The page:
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Dublin Notes.

(From the National papers.)

Bt way of punishment, Mr. Mandeville's cell was left uncleaned for *v - U Untilj ntil the noißol °c and intolerable smells, threatening to breed typhoid in the prison, compelled the doctor to interpose. The wretched prisoner was confined for days and nigits alone, in a stoneP* re ° ccli, without one glimpse of the outer day, stretched on a plank-bed, and fed upon bread and water. Finally, the crowning outrage was perpetrated upon him. He was set upon and Gripped by Brutal force, and allowed to remain tor f irty-eight hours, in midDecember, in a clammy, ice-cold call, with only a towel to cover his n **u dneßß> No frame < however hardy, could undergo such treatment with impunity. Mr. Mandeville was a Hercules when he £ n i#T prißon in Tullamore. He was a broken-down invalid when •w left. A lung and throat affection accompanied him from the gaol and brought him to his grave. By a three days' cold, that •trong young life was snuffed out like a burned-down taper. 'Tis Well the truth should be spoken out plainly. He died a martyr in the cause of justice and humanity. He died th« victim of the cruel spite of a cowardly sybarite, who would not let his own little fimgar ache in any cause, however just or noble. Mr. Therry, and his sub-bailiff Dwane, continue to play the part of Highland caterans all around Fermoy and Mltchelstown, in the endeavour to collect the Leahy impost. They make forays at unearthly hours of the morning, under the protection of strong bodies of police, and seiza the very best stock they can lay their hands on. The cattle thus taken are subjected to tha roughest hurrying and chasing, so that by the time they are bougbt in at the pound, they must considerably ba deteriorated in value. Rtmovable Eaton continues his mingled policy of bullying anrl soft-sawder to ■ecurea victory for the blood-stained coercionistg. Oa Friday, July 6, at the Conna Petty Sessions, he delivered another very eloquent homily, on the duty of the subject and the constitutional a9pact of the question of resisting such imposts. He would grant the same heavy costs as ha had already grantel, he said, but he knew Mr. Therry wouldn't preis for them if the people would only pay the levy. This he was sure they would willingly do, but for the efforts of the agitators. It was folly, he added, to think that the tax could be successfully resisted, as the Government would give every assistance towards collecting it. Mr. Eaton's memory is bad. He forgets that Limerick and Derry have successfully resisted taxjs which tney believed unjust. Tue next intetc sting phase of this contesc will arise when it is attempted to levy the tax from the Fermoy Town Commissioners. Thu body held its last public meeting on SaturJay, July 7, and while resolving tj pay the ordinary county casi to the Grand Jury, it wa9 decided to ignore the Leahy tax altogether. It was decided that if a claim were furnished for the tax by the Grand Jury the applicants should be told to " furnish again." Tbis resolution accurately reflects the sentiment of the immense majority ol tn« people. A little incident which occured at Fermoy a few days ago shows their determination. A farmer drove bis cart slowly through the town, displaying on the back of his vehicle, the placard ontaining the extract from the Daily News, whica the police have been so furiously teiring down, and besides it another, stating that the barony of Coodous and Clongibbon would follow tne example of Clare in resisting the blood-Lax. This daring defiance of police sentiment wai perfectly successful, as no attempt to intertere with the farmer or his placards was made.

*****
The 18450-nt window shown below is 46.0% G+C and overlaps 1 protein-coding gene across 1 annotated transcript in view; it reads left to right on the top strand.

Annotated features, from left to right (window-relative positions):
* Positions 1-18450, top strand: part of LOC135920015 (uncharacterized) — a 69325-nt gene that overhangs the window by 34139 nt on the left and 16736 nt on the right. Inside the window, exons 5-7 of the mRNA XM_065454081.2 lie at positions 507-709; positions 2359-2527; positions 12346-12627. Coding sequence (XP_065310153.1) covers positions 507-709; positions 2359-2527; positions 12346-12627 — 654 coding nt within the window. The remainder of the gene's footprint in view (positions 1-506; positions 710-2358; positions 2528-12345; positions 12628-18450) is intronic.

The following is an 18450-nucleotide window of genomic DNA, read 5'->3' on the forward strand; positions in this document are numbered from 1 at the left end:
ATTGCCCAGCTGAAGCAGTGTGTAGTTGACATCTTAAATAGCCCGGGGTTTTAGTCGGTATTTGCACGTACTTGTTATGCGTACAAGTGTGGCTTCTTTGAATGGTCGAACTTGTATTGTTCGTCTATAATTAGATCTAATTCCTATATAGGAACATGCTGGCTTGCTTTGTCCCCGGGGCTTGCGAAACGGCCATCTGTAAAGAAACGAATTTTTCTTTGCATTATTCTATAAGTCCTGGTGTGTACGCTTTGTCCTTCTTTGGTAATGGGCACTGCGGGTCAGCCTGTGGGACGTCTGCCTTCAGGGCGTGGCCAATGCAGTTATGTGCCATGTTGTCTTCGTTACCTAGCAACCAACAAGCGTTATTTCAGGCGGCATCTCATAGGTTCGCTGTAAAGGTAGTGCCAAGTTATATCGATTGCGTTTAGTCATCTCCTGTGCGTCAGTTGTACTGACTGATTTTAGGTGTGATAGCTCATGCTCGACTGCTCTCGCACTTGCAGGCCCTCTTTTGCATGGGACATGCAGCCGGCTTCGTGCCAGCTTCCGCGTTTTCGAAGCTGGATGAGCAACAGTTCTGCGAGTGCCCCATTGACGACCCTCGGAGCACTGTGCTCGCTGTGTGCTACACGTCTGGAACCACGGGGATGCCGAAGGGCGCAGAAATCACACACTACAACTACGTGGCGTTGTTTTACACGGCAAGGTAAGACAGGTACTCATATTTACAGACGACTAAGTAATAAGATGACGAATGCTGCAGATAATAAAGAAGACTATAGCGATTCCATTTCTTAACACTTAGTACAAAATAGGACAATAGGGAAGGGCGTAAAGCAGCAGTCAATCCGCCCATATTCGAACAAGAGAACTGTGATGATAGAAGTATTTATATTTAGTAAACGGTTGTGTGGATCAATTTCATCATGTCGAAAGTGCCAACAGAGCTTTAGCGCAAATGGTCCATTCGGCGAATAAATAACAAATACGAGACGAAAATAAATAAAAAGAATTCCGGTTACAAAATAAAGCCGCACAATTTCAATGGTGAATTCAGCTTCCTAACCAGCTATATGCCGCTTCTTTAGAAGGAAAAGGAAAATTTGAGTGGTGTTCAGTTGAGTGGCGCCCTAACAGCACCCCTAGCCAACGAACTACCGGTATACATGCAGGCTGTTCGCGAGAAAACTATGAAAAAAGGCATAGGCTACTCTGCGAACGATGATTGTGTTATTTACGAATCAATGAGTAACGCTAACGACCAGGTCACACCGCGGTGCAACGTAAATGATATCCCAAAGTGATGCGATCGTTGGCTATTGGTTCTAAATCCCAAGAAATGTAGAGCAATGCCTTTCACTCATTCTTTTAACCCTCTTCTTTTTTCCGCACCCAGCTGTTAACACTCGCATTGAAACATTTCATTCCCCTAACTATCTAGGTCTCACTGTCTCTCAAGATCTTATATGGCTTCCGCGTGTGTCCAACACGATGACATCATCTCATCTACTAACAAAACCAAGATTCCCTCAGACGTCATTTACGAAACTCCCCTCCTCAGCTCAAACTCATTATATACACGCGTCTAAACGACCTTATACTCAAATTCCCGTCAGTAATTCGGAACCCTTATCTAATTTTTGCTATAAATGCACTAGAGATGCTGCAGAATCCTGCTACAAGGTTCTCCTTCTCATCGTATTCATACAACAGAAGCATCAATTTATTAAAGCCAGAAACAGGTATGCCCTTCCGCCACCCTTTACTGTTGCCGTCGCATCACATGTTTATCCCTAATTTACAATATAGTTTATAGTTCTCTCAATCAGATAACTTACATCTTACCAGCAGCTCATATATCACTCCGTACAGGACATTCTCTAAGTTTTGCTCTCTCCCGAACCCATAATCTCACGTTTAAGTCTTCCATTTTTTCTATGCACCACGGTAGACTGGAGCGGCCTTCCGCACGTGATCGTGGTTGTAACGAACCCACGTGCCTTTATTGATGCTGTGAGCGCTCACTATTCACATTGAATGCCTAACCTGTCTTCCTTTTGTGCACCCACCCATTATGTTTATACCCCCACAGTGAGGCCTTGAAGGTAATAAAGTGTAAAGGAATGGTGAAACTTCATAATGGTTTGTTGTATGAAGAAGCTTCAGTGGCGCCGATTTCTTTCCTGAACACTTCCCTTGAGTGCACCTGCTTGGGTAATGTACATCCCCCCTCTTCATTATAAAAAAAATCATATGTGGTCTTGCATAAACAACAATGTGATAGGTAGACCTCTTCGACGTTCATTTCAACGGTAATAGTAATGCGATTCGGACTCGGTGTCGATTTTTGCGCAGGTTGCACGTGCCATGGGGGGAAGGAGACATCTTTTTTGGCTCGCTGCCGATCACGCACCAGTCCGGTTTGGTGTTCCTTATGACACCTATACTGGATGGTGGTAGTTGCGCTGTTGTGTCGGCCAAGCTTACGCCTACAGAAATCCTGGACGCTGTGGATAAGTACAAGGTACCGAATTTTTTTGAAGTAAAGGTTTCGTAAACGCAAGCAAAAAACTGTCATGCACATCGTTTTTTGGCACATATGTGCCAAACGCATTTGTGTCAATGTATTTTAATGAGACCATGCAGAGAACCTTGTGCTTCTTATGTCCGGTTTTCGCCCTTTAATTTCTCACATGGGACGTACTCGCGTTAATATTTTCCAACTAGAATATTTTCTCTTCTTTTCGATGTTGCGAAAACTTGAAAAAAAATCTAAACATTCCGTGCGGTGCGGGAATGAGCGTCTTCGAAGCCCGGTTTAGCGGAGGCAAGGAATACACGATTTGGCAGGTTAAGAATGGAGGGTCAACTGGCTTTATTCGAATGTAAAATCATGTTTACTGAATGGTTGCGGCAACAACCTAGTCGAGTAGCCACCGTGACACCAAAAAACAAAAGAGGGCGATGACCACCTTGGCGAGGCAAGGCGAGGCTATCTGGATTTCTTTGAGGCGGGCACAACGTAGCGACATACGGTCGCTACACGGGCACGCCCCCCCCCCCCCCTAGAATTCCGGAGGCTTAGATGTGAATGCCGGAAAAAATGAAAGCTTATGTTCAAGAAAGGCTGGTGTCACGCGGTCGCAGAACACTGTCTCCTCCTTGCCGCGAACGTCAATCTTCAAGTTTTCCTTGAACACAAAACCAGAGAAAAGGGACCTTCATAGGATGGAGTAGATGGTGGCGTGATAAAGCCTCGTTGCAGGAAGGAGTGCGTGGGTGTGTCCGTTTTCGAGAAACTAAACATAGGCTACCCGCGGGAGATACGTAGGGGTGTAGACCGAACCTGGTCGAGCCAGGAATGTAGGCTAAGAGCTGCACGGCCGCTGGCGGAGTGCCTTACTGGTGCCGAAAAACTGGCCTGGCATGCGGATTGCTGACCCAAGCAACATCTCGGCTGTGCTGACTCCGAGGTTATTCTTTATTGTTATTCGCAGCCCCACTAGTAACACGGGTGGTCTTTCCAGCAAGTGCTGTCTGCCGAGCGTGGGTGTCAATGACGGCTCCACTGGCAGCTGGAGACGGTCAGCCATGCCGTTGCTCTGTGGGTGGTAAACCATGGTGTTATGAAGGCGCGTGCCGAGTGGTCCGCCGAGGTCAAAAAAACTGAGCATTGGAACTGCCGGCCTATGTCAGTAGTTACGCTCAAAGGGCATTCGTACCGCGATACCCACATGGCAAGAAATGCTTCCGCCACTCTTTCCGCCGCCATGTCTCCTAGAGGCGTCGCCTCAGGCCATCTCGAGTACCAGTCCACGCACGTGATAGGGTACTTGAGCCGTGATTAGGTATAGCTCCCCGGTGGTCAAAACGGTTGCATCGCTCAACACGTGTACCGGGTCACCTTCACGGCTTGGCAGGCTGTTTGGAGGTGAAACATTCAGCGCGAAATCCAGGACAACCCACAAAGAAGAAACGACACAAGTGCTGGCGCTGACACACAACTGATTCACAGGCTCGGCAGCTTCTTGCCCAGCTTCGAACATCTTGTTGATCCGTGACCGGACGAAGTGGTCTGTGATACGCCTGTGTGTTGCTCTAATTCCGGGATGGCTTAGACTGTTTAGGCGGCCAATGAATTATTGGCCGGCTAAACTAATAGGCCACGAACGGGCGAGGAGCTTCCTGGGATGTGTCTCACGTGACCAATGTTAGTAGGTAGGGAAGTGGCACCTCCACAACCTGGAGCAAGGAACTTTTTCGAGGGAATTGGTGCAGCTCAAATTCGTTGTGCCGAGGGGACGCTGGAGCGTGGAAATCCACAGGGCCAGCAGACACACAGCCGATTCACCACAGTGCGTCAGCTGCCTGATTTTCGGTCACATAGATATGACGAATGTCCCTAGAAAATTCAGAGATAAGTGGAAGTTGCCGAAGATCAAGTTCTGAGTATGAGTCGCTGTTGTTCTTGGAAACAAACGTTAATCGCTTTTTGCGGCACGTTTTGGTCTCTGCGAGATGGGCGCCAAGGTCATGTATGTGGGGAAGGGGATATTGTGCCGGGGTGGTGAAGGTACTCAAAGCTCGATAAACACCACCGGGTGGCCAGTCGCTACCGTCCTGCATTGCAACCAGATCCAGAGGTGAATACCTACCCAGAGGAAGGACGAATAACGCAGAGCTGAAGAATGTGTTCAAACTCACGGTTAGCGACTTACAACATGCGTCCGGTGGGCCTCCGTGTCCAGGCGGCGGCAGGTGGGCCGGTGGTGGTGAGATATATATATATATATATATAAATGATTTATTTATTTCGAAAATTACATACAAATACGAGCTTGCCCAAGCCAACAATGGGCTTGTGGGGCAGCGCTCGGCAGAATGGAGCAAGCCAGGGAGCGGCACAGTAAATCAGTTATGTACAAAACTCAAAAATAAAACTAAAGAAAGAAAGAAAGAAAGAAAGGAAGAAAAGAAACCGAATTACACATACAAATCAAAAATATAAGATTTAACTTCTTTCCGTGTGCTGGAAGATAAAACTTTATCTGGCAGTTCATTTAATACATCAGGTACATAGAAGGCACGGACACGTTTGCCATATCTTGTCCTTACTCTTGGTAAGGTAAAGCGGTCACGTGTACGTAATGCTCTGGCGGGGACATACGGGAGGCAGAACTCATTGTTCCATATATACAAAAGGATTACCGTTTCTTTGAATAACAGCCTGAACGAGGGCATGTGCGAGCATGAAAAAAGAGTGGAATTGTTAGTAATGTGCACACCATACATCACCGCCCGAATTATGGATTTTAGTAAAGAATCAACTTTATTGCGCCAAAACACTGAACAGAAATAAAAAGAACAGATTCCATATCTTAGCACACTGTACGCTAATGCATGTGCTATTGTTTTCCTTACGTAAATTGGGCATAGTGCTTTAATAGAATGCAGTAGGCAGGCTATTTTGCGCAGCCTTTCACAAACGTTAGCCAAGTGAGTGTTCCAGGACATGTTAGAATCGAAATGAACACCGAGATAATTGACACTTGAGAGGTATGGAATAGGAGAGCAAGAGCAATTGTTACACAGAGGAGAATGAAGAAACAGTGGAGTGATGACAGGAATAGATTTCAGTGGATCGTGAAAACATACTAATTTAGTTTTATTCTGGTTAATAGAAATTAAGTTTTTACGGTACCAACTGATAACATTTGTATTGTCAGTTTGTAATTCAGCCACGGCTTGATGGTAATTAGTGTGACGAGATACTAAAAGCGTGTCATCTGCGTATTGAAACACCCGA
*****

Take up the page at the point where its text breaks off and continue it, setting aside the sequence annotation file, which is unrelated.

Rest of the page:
Sufficient attention has not been given to the circumstances of tha eviction of Mr. Hugh Mooney, of Newbawn, Ratndrum, County Wicklow. Unhappily such scenes are of so frequeat occurrence now that they would reqnire a special gazette of their own, very often, to barely tabulate them. There are circumstances in this case of Hugh Mooney's, however— circumstances of hardship in the landlord's financial dealings with the tenant ; and circumstances of brutality on the part of the evicting gang and heroism on the part of those who resisted their attack on Hugh Mooney's hou-e — which litt it out of the ordinary run. Hugh Mooney'u landlord is Mr. Littledale, of Dublin, solicitor. For twenty years Mr. Mooney had held the farm ; and he paid until lately the enormous rent of £148 5s 7d. How he paid this rent on a farm, half waste, whose valuation was but £75, is matter for amazement. His paying powers, however, gave out at last, and he was compelled t© seek an abatement. At the time of his eviction he was three yews in arrears ; and he had lost £1,200 on the farm. He offered to continue working it at £70 a-year ; but this would not suffice, However, some notion of the conscious rackrenting may be gleaned from the fact that Mr. Littledale effered to reduce the rent from £148 to £86 if Mr. Mooney would pay £100 arrears. But Mr. Mooney had not left himself in a position, owing to the long payment of the ruinous rent, to avail himself of this offer; hence the eviction. The house was defended in the most splendid style by ten young men, neighbours of Mr. Mooney's — he himself being invalided. For several hours they maintained their position against a strong force of bailiffs aud Emergeocymea, and did not give up until a powerful body of armed police bad forced their way into the house. The leader of the Emergency party was the notorious Woods. When the place' had been captured and the defenders were marched out handcuffed, the bailiffs aad Emergencymen wreaked their spite by smashing into chips eveiy article of furniture they could find in the house, and left the place a complete wreck ,